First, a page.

Also, there were plenty of pop culture references in the book, which didn’t really make sense to me. I mean, I found it weird how there were casual mentions of The Incredible Hulk, Klingon and the like. Since the world-building wasn’t really established, I felt confused. There were no mentions of technology such as cell phones, televisions, or even cars that suggested a modern day setting. In fact, I’m pretty sure they traveled via horseback. So why did the characters know Star Trek?

The story’s heroine: Ultimately, my biggest frustration was the main character, Integrity. She’s awful – awful personality and awful sense of humor. She makes the crappiest jokes at the most inappropriate situations. Seriously, I was not amused. Not even a bit.

I pulled away. ‘I have to get going. There’s a lot to do before I walk into the lions’ den.’ I met his eyes. ‘Why did the lion lose at poker?’

Taylor didn’t smile. ‘I don’t know.’

‘Because he was playing against a cheetah.’

Me:

‘I hate you, Uh Integrity.’

‘Sorry, Bob,’ I said, obviously not sorry at all. ‘Knock knock.’

Bob sniffed loudly. ‘Who’s there? Bitch.’

‘Raoul.’

‘Raoul who?’

I gave him a serious look. ‘Raoul with the punches.’

Me:

‘Great.’ His expression wasn’t thrilled. ‘I’ll leave you in peace then.’

‘So I can rest?’ I punned. ‘But I’m too young to die!’ He gazed at me blankly. ‘Rest in peace,’ I tried to explain.

‘Is that supposed to be a joke?’

‘Obviously not a very good one,’ I muttered.

SEE, EVEN THE OTHER CHARACTERS KNOW THAT SHE ISN’T FUCKING FUNNY AT ALL. Not only did she say annoying things, but she also did a lot of things that drove me insane with vexation.

There was a set of grand doors at the end of the carpet. Byron stopped at them and turned, impatiently tapping his foot as I ambled towards him. He didn’t seem happy at my slow progress.

I was overtaken by a sense of mischief I rarely indulged. I stopped and took out my phone. Byron’s expression grew even more thunderous, especially when I took several selfies, flicking my hair and pouting at myself.

Me:

‘I’ll have some chicken soup sent up to your room. That usually helps.’

My eyes narrowed in disgust. ‘I thought you guys had been keeping an eye on me. Don’t you know I’m vegetarian?’ I had no idea where that came from. I loved bacon. I must have been trying to goad poor Aifric Moncrieffe into more grovelling.’

Oh and Integrity was constantly being difficult on purpose. Even when they were trying to be patient and nice to her! It was completely immature, reckless and bloody irritating.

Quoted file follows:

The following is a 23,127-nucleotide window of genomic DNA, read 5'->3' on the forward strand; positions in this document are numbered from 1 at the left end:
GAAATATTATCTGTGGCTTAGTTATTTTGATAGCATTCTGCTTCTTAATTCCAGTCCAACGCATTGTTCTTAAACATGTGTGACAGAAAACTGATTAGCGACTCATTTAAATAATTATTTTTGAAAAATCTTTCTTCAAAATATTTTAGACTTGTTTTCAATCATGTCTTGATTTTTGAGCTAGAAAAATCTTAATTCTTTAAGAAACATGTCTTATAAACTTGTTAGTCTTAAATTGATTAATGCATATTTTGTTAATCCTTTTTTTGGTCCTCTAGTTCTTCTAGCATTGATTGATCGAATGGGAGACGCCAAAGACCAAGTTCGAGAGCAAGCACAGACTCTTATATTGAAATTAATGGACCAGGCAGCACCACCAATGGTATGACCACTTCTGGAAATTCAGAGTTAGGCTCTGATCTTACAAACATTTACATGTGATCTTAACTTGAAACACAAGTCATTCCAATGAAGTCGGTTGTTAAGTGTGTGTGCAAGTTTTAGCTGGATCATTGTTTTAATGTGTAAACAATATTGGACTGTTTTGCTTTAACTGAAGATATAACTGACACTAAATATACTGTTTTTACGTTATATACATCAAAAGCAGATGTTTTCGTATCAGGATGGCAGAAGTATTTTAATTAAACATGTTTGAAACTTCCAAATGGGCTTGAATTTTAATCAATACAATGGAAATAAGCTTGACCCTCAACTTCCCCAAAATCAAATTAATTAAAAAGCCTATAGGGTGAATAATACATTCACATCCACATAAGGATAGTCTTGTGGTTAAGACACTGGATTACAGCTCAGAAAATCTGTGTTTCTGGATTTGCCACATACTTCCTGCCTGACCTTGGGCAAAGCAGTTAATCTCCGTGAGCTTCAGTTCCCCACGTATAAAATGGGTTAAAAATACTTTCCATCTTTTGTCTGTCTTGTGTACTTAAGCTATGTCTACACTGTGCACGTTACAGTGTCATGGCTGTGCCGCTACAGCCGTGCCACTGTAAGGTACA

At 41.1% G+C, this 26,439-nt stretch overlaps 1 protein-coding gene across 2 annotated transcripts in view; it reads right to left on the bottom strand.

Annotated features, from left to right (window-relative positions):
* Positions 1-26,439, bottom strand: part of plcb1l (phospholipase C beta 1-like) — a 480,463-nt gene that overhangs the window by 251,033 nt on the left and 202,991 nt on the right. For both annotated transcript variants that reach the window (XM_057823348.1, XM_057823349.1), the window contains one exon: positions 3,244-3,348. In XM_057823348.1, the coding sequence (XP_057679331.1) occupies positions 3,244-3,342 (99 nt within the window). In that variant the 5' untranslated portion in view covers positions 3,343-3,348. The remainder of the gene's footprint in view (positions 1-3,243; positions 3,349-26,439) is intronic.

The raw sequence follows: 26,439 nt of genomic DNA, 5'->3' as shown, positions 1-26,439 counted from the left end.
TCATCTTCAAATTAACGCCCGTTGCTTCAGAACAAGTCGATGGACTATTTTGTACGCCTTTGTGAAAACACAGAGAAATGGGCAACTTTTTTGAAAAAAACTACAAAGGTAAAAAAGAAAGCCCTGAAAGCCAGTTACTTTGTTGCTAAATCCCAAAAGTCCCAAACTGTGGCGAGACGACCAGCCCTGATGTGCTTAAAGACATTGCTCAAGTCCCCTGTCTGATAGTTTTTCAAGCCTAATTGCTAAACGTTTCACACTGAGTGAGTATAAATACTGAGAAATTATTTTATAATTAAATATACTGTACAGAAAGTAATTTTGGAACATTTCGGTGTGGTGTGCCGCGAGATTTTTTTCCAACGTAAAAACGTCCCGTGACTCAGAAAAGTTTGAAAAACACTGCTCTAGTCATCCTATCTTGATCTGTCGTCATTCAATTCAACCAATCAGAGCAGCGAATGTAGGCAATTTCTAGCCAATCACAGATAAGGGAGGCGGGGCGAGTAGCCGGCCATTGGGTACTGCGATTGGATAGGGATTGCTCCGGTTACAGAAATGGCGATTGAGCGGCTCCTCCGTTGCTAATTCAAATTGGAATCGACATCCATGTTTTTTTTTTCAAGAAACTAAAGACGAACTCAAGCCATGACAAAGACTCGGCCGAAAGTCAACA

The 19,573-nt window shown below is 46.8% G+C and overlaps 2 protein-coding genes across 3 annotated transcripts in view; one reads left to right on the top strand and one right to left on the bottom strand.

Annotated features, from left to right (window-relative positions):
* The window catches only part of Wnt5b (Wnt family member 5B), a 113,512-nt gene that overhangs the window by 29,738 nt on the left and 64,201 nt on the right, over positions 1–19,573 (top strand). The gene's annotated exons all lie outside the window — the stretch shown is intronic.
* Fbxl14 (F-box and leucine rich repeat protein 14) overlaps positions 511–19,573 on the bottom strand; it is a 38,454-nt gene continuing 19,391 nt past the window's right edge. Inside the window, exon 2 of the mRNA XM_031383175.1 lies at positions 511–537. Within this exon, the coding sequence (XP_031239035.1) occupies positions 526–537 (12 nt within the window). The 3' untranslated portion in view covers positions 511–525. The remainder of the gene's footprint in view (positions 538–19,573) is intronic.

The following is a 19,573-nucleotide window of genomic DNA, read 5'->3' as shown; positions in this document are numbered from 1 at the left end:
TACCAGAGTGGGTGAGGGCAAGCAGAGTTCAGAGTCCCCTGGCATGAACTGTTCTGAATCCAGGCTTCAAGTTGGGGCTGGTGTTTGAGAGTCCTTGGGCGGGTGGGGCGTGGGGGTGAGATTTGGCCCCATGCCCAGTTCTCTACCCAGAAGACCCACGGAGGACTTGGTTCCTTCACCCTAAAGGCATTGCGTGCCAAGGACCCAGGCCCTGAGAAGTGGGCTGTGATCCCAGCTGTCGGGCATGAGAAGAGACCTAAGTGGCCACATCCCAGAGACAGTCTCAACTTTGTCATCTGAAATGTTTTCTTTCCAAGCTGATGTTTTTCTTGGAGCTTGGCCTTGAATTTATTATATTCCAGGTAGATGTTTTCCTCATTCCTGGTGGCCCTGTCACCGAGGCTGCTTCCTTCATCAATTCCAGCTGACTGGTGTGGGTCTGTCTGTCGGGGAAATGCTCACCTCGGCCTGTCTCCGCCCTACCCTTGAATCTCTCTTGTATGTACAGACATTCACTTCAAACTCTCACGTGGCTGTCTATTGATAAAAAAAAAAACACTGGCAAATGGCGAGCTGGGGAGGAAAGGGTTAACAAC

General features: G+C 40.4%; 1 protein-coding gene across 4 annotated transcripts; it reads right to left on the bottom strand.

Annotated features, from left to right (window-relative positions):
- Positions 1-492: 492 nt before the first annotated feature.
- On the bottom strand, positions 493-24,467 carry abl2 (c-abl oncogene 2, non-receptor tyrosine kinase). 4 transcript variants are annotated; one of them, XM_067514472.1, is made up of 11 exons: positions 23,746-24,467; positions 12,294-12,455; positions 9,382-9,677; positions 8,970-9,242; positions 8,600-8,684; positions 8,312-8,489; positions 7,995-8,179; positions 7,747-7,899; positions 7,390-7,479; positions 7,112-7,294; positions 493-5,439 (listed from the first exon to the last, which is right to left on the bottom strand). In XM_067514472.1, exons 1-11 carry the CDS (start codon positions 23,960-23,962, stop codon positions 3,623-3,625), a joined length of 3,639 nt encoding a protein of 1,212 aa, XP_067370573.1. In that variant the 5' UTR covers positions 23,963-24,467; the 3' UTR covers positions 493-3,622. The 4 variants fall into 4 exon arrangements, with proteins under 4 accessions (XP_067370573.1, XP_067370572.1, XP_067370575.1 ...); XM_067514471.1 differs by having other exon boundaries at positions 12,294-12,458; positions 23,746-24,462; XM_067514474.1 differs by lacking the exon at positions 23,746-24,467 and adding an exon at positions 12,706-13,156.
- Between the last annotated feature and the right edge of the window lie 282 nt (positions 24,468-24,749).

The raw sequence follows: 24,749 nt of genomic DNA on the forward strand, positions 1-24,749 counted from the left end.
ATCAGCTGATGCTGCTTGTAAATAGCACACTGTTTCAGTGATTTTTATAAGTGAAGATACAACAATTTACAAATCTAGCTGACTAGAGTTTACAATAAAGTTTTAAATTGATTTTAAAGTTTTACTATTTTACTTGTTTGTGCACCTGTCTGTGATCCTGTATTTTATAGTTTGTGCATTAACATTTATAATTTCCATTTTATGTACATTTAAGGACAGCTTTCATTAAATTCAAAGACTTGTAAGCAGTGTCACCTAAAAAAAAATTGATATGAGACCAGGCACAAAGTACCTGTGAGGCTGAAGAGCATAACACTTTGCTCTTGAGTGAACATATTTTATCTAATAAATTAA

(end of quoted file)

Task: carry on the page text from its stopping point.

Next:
A girly girl? I liked Hello Kitty and hot pink and sparkly nail polish. But pigeonholing me was unfair; I also liked science fiction and scaling high walls without a rope. Why did men always think you were either a tomboy or a princess? I was possible to be both.

And that, my friends, is a prime example of a half-assed attempt at feminism. I mean, seriously, was this supposed to impress me? Was this supposed to make me care more about Integrity’s character? And honestly, since when did liking science fiction make anyone a tomboy? Really, she was putting labels on herself.

In summary: I badly want to believe that this book had potential. It did. However, the execution was very poor and was not well thought of. Did I enjoy reading this? No. Did I hate it? No. Would I read the sequel? Probably not.


Excerpt from the book:

‘We’ll head out for the Foinse straight after dawn. It takes about a day to get there. We’ll arrive in the grove by midday Tuesday so if all goes to plan, you can be back home and sleeping in your own bed by Thursday night.’ Something sparked in his eyes. ‘If you wish, I can tuck you in.’

Byron was obviously irritated and was trying to intimidate me and put me in my place. I quashed down the lustful butterflies that sprang up my stomach and licked my lips. I twirled my fingers through my hair and moved closer to him, brushing against his body. The answering tension in his muscles brought me deep satisfaction.

‘Don’t,’ he growled.

I stepped back. ‘Then stop trying to flirt with me. We both know that moment has passed.’


Review also available: Goodreads

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Shealea

First of her name. Queen of millennials and the constantly caffeinated. Protector of books. Breaker of norms. Iskolar ng bayan.